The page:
Coming Out of Your Closet: Teyonah Parris, Adam Chandler, David Leavitt, and You
Yesterday’s piece on Betty Ming Liu’s quest for self-liberation got me thinking about authenticity. Today, I ran across stories about two people, each on their own quest for it:
For Teyonah Parris (who plays Don Draper’s secretary Dawn on Mad Men) the quest was to accept her beautiful natural hair:
“I was walking down the street with one of my girlfriends and I saw this young lady who had the most amazing, bomb twist-out. I said to my friend, “Oh my gosh, her hair is so beautiful. I wish my hair could do that.” My friend looked at me like I was crazy and said, “Uh, it would if you stop relaxing it.” I stopped and thought to myself, wow, duh. I kind of felt dumb because of course I knew my hair was naturally curly, but it had been so long since I had been relaxing. I realized that I had no real relationship with my natural hair.
“At that very moment, I decided to change that. I wanted to see what my own hair felt like because I really didn’t know. I had no clue. In the back of my mind, I always figured I could go back to a relaxer if I didn’t like it. I started transitioning for a year and a half using sew-in weaves so my transition was fairly easy. My stylist would trim off the relaxer as time went on and eventually, she cut off the last little bit of straight ends and I was relaxer-free. I finally saw my own hair in its natural state.
“And then… I cried.
“I did not know how to deal with this little afro on my head. I called my best friend crying because I did not want to leave the house. She came over and literally sat me down and said, “Teyonah you are beautiful. Your hair is amazing.” She is really the main reason why I am natural to this day. Later on, we went out in Harlem and I was trying not to feel so self-conscious. The whole day, people would come up to me and say, “Wow, I love your hair. It’s gorgeous.” I was totally shocked. The reaction I got from other people was really comforting. I know we shouldn’t look for approval from other people, but in all honestly, it really helped me see that it was really my own perception of my hair that was holding me back.
I tore through middle and high school, craving perfect scores like a junkie in need of a fix. In college, I wrecked the curve for my straight classmates. Each semester, I petitioned the dean to overload my course schedule and sought the presidencies of student groups I had joined just days earlier. By the time I reached Yale Law School, where once-closeted academic superstars are like the hay in a haystack, coming out wouldn’t even have provoked a yawn. No matter. I built a wall of casebooks, hunkered down and ignored the growing hole in my social development.
Dr. Pachankis and Dr. Hatzenbuehler would not be surprised to learn that more than half the men in my randomly assigned “small group” seminar at Yale were gay. Deriving self-worth from achievement-related domains, like Ivy League admissions, is a common strategy among closeted men seeking to maintain self-esteem while hiding their stigma. The strategy is an effort to compensate for romantic isolation and countless suppressed enthusiasms. And it requires time-consuming study and practice, which conveniently provide an excuse for not dating….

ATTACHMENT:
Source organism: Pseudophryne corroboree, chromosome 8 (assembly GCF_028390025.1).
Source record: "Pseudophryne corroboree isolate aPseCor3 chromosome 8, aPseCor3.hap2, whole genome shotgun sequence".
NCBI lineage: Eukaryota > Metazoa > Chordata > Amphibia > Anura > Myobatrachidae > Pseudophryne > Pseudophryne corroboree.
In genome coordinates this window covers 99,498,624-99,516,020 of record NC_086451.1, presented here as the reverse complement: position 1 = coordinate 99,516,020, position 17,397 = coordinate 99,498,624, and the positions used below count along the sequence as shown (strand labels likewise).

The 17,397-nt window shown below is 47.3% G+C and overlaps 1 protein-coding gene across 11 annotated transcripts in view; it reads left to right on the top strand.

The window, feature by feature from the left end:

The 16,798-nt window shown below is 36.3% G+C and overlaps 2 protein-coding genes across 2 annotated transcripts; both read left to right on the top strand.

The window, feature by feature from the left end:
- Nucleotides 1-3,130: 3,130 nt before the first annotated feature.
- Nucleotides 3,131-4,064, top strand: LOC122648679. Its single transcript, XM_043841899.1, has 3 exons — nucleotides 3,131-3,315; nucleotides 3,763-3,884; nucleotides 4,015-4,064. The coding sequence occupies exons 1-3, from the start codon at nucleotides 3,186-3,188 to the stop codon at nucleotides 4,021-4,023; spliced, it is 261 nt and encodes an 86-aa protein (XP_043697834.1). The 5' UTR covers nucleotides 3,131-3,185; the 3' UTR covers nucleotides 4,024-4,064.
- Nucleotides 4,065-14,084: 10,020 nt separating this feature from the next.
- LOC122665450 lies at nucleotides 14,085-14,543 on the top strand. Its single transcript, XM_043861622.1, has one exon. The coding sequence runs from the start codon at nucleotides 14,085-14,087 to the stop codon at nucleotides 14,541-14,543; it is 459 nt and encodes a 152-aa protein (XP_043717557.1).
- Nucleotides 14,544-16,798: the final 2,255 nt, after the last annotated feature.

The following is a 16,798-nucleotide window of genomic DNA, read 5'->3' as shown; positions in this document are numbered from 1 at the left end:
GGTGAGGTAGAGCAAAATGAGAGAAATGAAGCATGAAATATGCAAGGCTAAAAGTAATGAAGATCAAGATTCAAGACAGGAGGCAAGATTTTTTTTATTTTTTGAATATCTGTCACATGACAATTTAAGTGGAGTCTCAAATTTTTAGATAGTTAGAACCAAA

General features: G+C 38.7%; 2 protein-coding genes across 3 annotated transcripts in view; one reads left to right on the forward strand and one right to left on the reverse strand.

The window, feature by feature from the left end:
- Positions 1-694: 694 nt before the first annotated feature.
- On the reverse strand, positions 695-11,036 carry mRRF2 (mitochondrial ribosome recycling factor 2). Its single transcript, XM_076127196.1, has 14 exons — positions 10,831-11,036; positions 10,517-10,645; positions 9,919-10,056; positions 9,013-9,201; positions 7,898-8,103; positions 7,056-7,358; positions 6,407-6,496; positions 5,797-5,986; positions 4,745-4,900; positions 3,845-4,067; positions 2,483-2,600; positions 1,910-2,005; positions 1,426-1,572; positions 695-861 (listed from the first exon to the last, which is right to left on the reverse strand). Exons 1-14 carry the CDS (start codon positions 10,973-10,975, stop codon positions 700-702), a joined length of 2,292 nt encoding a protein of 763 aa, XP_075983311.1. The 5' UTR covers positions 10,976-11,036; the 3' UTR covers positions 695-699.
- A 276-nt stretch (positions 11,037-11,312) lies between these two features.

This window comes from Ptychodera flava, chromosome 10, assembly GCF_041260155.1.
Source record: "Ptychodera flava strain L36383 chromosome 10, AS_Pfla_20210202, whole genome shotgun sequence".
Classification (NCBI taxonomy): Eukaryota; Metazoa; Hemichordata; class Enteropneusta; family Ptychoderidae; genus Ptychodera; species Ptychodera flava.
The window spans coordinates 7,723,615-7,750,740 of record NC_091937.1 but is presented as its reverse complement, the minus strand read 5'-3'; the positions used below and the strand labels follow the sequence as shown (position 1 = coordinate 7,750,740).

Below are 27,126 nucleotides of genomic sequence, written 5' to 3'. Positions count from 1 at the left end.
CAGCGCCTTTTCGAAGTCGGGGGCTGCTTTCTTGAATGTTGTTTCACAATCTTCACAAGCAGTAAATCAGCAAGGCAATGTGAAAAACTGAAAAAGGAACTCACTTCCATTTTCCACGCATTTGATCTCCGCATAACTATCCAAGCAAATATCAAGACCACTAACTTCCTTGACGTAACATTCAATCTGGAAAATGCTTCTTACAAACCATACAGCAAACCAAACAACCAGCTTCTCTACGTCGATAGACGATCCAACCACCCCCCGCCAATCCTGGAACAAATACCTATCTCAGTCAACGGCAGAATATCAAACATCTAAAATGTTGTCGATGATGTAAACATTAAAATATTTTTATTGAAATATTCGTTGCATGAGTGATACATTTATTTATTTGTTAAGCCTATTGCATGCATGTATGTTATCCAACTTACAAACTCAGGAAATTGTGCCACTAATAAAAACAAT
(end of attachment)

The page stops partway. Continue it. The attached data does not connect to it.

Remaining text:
But the study does show that the longer a young man conceals his sexual orientation, the more heavily he invests in external measures of success, potentially leading to undue stress and social isolation. Perhaps that explains why I recently moved to Washington, D.C., America’s most populous closet, where esteemed work abounds, promotions are frequent and ambition is in the water supply.
Another of the study’s findings is that boys who grow up in more stigmatizing environments are more likely to seek self-worth through competition. I spent my first 18 years in a rural, religious town in North Carolina, a state that recently passed a constitutional amendment barring same-sex unions by a wide margin. Now here I am, a metal detector scanning for golden prizes. That’s no coincidence, the research suggests.
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I found Parris’s story very moving. It’s incredible to me that she had actually forgotten what her natural hair looked like. And I was also moved by the supportive role her friend played in helping her reclaim her identity.
Chandler’s essay struck me as very brave in its facing up to hard self-truths. Later on, he reports feeling “relieved” that the Pachankis-Hatzenbuehler study revealed the reason for his relentless overachievement. He also reports feeling ready to attempt a more balanced, open, happier life: “I don’t know the answers. But I’m ready to find out.”
Parris and Chandler share the burden of having to discover their true lives and selves within the context of a marginalizing and often oppressive culture. And guess what? So does everyone seeking to live an authentic life. One’s path may not be that of a woman of color or a gay man, but that doesn’t mean we’re not marginalized or oppressed. Society often pays lip service to individuality, creativity, self-expression, boldness, and many of the other virtues of the empowered individual while at the same time doing its best to squelch those same qualities whenever someone displays them in real life. Perhaps that’s why one of the profoundest life lessons I ever learned was from a gay man, writer David Leavitt. His first novel, The Lost Language of Cranes (1986), dealt with a family whose son has come out as gay, and it was from that novel that I learned that we all have closets we must escape.